However, it’s dangerous to consider make-up sex a substitute for real conflict resolution. The problem with leaving some things unsaid is that they remain, well, unsaid. If you don’t try to tell your partner what was bothering you in the first place, the problem is likely to come up again.
4. Complaining behind your partner’s back. How you treat a person when they’re not around says a lot about your personal character. It also says a lot about your love life. There’s a difference between sharing relationship concerns with a trusted friend and throwing your partner under the bus. If you don’t have anything nice to say, you may want to examine your feelings toward your partner more closely.
5. Unaligned life goals. We all have lots of different ideas on how we should live our lives and how our relationships can help us reach those goals. Some of us are careerists, while others are free spirits. Some of us seek for short-term flings, while others look for someone to settle down with for life.
You’re obviously free to choose your own goals, but rather than try to force someone else into your way of thinking, it’s best to have the long-term talk sooner rather than later so you’re on the same page. If you’re not, the long-term picture sadly doesn’t look promising.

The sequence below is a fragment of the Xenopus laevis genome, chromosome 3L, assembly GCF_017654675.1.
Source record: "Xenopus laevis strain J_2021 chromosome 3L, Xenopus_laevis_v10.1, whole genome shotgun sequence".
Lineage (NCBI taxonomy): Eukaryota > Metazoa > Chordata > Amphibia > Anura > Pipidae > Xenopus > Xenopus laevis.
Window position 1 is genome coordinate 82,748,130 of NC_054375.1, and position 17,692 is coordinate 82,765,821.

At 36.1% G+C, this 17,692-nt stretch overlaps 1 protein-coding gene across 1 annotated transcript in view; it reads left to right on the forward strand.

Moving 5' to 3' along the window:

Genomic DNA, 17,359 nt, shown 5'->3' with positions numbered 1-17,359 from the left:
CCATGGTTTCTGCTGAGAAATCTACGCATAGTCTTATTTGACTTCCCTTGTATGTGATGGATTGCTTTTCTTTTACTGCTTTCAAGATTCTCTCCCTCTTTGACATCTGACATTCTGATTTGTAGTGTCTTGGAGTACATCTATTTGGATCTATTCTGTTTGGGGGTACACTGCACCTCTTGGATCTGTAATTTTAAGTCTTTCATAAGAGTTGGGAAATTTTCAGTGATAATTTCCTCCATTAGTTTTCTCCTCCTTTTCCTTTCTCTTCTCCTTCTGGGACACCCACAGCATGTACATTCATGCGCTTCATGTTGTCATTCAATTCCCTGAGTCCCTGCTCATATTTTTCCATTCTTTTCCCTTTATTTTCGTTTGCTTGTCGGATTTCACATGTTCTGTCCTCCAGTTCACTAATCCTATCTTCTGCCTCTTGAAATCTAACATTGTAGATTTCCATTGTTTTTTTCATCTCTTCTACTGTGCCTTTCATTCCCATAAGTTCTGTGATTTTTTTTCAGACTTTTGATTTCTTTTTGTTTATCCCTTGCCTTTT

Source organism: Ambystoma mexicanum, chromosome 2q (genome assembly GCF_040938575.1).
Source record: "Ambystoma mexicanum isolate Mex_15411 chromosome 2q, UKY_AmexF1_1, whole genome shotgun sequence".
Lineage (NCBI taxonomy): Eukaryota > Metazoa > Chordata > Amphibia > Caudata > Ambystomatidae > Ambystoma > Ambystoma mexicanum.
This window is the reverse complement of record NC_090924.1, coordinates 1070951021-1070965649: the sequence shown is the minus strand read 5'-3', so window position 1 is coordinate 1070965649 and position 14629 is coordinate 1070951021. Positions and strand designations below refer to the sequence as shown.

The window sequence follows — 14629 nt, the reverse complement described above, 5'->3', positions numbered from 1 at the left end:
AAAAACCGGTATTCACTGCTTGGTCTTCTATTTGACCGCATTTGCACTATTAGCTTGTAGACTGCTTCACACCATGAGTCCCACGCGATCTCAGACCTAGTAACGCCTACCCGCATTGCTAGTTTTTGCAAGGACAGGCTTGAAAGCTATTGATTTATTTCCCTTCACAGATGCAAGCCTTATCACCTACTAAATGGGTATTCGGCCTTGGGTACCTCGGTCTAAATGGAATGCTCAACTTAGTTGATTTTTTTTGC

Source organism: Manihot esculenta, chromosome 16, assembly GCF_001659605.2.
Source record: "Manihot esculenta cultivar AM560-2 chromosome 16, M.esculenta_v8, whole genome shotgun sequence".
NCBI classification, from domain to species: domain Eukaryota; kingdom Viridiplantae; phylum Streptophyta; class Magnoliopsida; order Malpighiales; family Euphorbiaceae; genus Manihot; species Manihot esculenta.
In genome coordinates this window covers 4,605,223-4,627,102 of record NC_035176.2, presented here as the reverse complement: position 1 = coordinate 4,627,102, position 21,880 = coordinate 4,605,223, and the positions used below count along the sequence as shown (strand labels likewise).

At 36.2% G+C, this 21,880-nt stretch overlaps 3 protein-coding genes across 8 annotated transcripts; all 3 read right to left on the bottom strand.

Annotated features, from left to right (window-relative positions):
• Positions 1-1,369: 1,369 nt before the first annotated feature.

5 Simple Strategies to Help Your Love Hate Relationship
Some love hate relationships are worth fighting for, but only you can know for sure. In some cases, the relationship was simply built on rocky ground in the first place, and the love hate dynamic is the inevitable result of a relationship that’s outlasted its expiration date.
Other times, a love hate relationship is the result of a formerly good relationship that got off-track a little. Even good relationships require effort to maintain, and in some cases it may not be too late to get back into stable territory.
1. Get your partner involved. As the old saying goes, it takes two to tango. It’s important to remember that there’s only so much heavy lifting you can do on your own. A healthy relationship is a shared responsibility.
Love hate relationships, however, tend to be lopsided in one direction or the other. Share your concerns with your partner about where you think your relationship is headed. If they are unwilling to commit to finding a solution, it’s unlikely that is one to be found.
2. Communicate, communicate, communicate. We can be told our whole lives that good communication is essential to any healthy relationship, but that doesn’t mean we’re going to get it right all the time. In truth, almost all of us need a little extra training on the communication front. Commit with your partner to improve communication channels.